Romania Black Sea port braces for more Ukrainian grain
At the deepest berth of the Black Sea in the Romanian port of Constanta, the belly of a massive cargo ship bound for Belgium is fed tonnes of rapeseed through a huge steel hose as more vessels queue up.
Since the beginning of Russia’s invasion of neighboring Ukraine, Constanta port, the largest for cereals in Europe, has been racing to adapt to the influx of grain diverted from traditional shipping routes that have been cut off by the conflict.
In the first half of 2023, it registered 7.5 million tons of Ukrainian grain compared to 8.7 million tons for all of last year.
After Moscow withdrew from a grain deal last month that allowed Kyiv to export around 36 million tons of grain despite the war, the port braces to play an even bigger role in shipping out globally vital crops.
“We are ready for a larger quantity of Ukrainian grain,” said Dan Dolghin, a director at Comvex, one of the companies at Constanta that receive grain from trains, barges and trucks to load them onto ships.
Dolghin points to a 3-million-euro ($3.3 million) investment his company made last summer to speed up its barge unloading capacity.
“We can load ships with a speed of 3,000 tons an hour, which is the equivalent of two trains,” he said, as he fielded constant phone calls.
Comvex also plans to grow its storage capacity in the coming months by almost 50,000 tons to close to 250,000 tons.
The company has about 3,600 tons of Ukrainian corn in its silos. Dolghin said wheat should also arrive soon.
- Under attack –
Most of the grain handled by Comvex comes by train and on barges from the Ukrainian Danube ports of Reni and Izmail.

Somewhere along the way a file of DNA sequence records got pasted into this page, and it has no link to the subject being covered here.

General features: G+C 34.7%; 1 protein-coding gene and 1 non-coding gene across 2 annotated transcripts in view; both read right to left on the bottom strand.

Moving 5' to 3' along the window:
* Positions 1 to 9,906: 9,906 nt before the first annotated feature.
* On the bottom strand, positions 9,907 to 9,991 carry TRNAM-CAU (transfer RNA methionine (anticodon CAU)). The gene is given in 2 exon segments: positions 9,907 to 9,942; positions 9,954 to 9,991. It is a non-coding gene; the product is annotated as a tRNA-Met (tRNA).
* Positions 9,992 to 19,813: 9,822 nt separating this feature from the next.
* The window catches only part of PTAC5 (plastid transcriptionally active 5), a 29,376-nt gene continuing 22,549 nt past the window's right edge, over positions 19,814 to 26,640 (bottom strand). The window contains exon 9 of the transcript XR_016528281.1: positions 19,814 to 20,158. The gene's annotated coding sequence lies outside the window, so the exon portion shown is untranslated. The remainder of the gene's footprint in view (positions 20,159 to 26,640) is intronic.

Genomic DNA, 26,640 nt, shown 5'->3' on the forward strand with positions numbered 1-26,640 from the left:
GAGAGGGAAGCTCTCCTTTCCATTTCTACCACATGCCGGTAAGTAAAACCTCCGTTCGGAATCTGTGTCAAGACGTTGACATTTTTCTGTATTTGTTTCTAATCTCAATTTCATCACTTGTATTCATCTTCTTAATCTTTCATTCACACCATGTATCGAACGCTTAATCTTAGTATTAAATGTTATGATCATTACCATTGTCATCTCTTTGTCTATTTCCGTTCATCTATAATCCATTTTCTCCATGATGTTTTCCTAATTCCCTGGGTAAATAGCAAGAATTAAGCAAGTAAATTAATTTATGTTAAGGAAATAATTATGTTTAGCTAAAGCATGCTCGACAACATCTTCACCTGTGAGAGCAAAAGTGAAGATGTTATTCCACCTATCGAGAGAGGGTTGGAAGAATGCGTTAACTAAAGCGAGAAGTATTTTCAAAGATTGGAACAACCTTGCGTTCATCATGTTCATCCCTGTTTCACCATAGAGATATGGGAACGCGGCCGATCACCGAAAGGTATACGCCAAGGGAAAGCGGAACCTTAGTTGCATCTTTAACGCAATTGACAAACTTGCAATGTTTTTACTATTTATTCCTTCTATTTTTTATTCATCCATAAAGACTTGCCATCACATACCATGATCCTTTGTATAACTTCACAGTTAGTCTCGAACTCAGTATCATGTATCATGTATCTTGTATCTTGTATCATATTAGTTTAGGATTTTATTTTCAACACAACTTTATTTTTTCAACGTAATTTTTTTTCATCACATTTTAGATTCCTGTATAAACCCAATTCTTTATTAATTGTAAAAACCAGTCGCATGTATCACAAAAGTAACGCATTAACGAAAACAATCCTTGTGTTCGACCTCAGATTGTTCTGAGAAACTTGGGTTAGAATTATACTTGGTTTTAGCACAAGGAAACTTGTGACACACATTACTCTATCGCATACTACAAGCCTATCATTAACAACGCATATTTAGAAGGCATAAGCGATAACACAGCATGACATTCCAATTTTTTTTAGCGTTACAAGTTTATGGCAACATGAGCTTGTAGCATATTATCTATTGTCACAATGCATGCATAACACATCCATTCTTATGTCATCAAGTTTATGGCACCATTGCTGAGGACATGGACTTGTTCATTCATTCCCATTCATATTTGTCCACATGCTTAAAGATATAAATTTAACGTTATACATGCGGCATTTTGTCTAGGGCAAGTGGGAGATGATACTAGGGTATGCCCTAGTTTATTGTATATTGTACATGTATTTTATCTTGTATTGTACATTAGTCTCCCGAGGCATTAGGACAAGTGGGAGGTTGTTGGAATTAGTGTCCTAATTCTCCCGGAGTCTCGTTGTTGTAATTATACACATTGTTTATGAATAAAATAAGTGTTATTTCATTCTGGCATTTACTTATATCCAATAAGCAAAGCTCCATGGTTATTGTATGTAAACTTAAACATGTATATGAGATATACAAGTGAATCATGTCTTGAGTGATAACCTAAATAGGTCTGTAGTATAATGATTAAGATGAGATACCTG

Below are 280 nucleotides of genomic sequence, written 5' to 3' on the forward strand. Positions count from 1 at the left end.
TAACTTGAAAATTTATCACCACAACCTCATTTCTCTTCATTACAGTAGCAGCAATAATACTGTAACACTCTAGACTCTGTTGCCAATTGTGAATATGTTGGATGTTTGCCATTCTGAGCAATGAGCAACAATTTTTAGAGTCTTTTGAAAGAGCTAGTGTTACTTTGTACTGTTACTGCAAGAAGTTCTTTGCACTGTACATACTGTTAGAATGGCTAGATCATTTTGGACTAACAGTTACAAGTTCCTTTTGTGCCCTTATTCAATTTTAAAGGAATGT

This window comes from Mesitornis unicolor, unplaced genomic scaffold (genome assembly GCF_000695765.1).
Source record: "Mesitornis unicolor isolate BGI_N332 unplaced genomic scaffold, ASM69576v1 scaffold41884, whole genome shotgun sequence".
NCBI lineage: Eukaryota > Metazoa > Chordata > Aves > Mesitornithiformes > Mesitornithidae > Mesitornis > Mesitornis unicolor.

But these ports have also become targets: Ukraine said Wednesday that Russia had struck port facilities and industrial infrastructure on the Danube.
Russia already attacked Reni with drones on July 24, causing “quite significant” damage, according to Ukraine army spokeswoman Nataliya Gumenyuk.
Rail transfer, on the other hand, is expected to pick up, according to Dolghin.
Silos are being built so that trains from the wider-gauged Ukrainian tracks can transfer their loads to the Romanian railway system.
They are due to be completed in some weeks, Dolghin said, adding the port now has more lines for trains than last year.
Though he admitted the entrance points to the port, particularly where trucks arrive, can still bottleneck.
- Queues of trucks –
Like outside Ukrainian ports, long queues are forming around Constanta, with trucks mostly loaded with Romanian grain.
They have come to a standstill on the emergency lane of a highway, according to AFP journalists. Plastic bottles, coffee paper cups and empty cigarette packs litter the area.
Though queues to enter the port are not unusual at this time of year with the harvest, some of the drivers say the war has made matters worse.
“There isn’t a toilet here. It’s not normal. We are people after all. You remain without water, without bread,” a 47-year-old, who only gave his name as Ovidiu, told AFP.
“The port is not prepared to receive the amount of incoming products,” he added.
Another driver, 50, who only gave his first name Cristian, said his truck hadn’t been able to move for hours.
Like in Bulgaria, Hungary, Poland and Slovakia, Romanian farmers have protested against Ukrainian grain imports since the EU dropped duties in the wake of the war to help Kyiv maintain vital revenues.
In June, Brussels agreed to allow the five countries to restrict imports of grain from Ukraine through September, which they want to extend longer, drawing the ire of Kyiv.
Truck drivers in the queue mostly blame the port’s poor organization for the current bottleneck, whereas the Constanta Port Authority points to the companies working in its facility for not respecting their capacities.
It plans to launch an app later this month to organize the trucks better, including allowing reservations.
©️ Agence France-Presse